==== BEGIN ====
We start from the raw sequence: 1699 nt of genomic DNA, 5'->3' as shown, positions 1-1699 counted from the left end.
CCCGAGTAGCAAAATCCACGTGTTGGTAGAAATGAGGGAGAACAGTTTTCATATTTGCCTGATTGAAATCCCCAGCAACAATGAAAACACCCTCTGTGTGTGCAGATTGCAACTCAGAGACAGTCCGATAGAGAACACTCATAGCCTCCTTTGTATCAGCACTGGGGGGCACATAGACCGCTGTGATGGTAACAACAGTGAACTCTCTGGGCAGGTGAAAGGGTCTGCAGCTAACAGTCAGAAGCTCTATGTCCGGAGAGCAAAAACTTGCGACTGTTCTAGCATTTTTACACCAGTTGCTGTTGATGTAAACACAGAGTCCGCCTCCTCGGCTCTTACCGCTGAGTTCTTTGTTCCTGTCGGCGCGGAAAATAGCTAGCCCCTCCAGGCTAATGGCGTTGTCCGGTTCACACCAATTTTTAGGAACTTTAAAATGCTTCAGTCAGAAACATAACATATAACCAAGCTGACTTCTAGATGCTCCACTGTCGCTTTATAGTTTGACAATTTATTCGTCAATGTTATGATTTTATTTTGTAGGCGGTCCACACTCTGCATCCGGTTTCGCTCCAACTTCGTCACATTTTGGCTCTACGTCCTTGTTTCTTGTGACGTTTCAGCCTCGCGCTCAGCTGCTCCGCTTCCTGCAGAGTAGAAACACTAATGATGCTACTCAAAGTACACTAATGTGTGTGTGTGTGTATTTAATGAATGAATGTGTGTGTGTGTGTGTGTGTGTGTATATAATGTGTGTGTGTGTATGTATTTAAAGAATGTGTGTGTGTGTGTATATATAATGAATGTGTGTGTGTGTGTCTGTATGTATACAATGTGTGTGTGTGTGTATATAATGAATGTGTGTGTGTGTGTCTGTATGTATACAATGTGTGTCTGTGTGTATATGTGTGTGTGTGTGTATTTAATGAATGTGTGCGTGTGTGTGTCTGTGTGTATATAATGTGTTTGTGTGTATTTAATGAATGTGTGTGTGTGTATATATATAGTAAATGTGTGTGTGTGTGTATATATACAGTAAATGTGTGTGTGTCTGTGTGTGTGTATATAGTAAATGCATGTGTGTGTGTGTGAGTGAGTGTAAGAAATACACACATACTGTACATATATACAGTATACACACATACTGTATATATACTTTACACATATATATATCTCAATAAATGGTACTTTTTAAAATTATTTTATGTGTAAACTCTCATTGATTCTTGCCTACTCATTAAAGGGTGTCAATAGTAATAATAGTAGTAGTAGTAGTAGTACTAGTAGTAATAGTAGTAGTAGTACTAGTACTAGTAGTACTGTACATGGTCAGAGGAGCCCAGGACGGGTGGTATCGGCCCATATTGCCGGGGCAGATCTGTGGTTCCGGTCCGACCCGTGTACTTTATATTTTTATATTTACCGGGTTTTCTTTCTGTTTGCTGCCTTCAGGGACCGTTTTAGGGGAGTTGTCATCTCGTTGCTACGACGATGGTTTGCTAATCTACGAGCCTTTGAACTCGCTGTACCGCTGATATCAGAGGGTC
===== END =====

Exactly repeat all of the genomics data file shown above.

We start from the raw sequence: 1699 nt of genomic DNA, 5'->3' as shown, positions 1-1699 counted from the left end.
CCCGAGTAGCAAAATCCACGTGTTGGTAGAAATGAGGGAGAACAGTTTTCATATTTGCCTGATTGAAATCCCCAGCAACAATGAAAACACCCTCTGTGTGTGCAGATTGCAACTCAGAGACAGTCCGATAGAGAACACTCATAGCCTCCTTTGTATCAGCACTGGGGGGCACATAGACCGCTGTGATGGTAACAACAGTGAACTCTCTGGGCAGGTGAAAGGGTCTGCAGCTAACAGTCAGAAGCTCTATGTCCGGAGAGCAAAAACTTGCGACTGTTCTAGCATTTTTACACCAGTTGCTGTTGATGTAAACACAGAGTCCGCCTCCTCGGCTCTTACCGCTGAGTTCTTTGTTCCTGTCGGCGCGGAAAATAGCTAGCCCCTCCAGGCTAATGGCGTTGTCCGGTTCACACCAATTTTTAGGAACTTTAAAATGCTTCAGTCAGAAACATAACATATAACCAAGCTGACTTCTAGATGCTCCACTGTCGCTTTATAGTTTGACAATTTATTCGTCAATGTTATGATTTTATTTTGTAGGCGGTCCACACTCTGCATCCGGTTTCGCTCCAACTTCGTCACATTTTGGCTCTACGTCCTTGTTTCTTGTGACGTTTCAGCCTCGCGCTCAGCTGCTCCGCTTCCTGCAGAGTAGAAACACTAATGATGCTACTCAAAGTACACTAATGTGTGTGTGTGTGTATTTAATGAATGAATGTGTGTGTGTGTGTGTGTGTGTGTATATAATGTGTGTGTGTGTATGTATTTAAAGAATGTGTGTGTGTGTGTATATATAATGAATGTGTGTGTGTGTGTCTGTATGTATACAATGTGTGTGTGTGTGTATATAATGAATGTGTGTGTGTGTGTCTGTATGTATACAATGTGTGTCTGTGTGTATATGTGTGTGTGTGTGTATTTAATGAATGTGTGCGTGTGTGTGTCTGTGTGTATATAATGTGTTTGTGTGTATTTAATGAATGTGTGTGTGTGTATATATATAGTAAATGTGTGTGTGTGTGTATATATACAGTAAATGTGTGTGTGTCTGTGTGTGTGTATATAGTAAATGCATGTGTGTGTGTGTGAGTGAGTGTAAGAAATACACACATACTGTACATATATACAGTATACACACATACTGTATATATACTTTACACATATATATATCTCAATAAATGGTACTTTTTAAAATTATTTTATGTGTAAACTCTCATTGATTCTTGCCTACTCATTAAAGGGTGTCAATAGTAATAATAGTAGTAGTAGTAGTAGTACTAGTAGTAATAGTAGTAGTAGTACTAGTACTAGTAGTACTGTACATGGTCAGAGGAGCCCAGGACGGGTGGTATCGGCCCATATTGCCGGGGCAGATCTGTGGTTCCGGTCCGACCCGTGTACTTTATATTTTTATATTTACCGGGTTTTCTTTCTGTTTGCTGCCTTCAGGGACCGTTTTAGGGGAGTTGTCATCTCGTTGCTACGACGATGGTTTGCTAATCTACGAGCCTTTGAACTCGCTGTACCGCTGATATCAGAGGGTC